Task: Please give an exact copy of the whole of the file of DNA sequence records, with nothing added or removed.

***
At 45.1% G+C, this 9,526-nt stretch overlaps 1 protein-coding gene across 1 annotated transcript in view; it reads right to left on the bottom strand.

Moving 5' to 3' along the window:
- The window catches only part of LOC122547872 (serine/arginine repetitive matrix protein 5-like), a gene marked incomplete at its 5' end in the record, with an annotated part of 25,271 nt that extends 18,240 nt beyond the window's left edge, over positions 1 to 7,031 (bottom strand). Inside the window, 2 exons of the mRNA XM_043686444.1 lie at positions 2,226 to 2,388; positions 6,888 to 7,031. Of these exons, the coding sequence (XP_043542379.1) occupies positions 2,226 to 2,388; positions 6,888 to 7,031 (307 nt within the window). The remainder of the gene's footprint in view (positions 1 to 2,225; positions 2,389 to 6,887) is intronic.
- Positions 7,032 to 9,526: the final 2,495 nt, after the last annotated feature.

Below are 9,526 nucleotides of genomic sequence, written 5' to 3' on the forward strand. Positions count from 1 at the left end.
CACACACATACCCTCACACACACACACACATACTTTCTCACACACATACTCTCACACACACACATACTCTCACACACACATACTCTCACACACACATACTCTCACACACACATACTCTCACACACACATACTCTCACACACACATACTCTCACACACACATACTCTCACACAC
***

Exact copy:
At 45.1% G+C, this 9,526-nt stretch overlaps 1 protein-coding gene across 1 annotated transcript in view; it reads right to left on the bottom strand.

Moving 5' to 3' along the window:
- The window catches only part of LOC122547872 (serine/arginine repetitive matrix protein 5-like), a gene marked incomplete at its 5' end in the record, with an annotated part of 25,271 nt that extends 18,240 nt beyond the window's left edge, over positions 1 to 7,031 (bottom strand). Inside the window, 2 exons of the mRNA XM_043686444.1 lie at positions 2,226 to 2,388; positions 6,888 to 7,031. Of these exons, the coding sequence (XP_043542379.1) occupies positions 2,226 to 2,388; positions 6,888 to 7,031 (307 nt within the window). The remainder of the gene's footprint in view (positions 1 to 2,225; positions 2,389 to 6,887) is intronic.
- Positions 7,032 to 9,526: the final 2,495 nt, after the last annotated feature.

Below are 9,526 nucleotides of genomic sequence, written 5' to 3' on the forward strand. Positions count from 1 at the left end.
CACACACATACCCTCACACACACACACACATACTTTCTCACACACATACTCTCACACACACACATACTCTCACACACACATACTCTCACACACACATACTCTCACACACACATACTCTCACACACACATACTCTCACACACACATACTCTCACACACACATACTCTCACACAC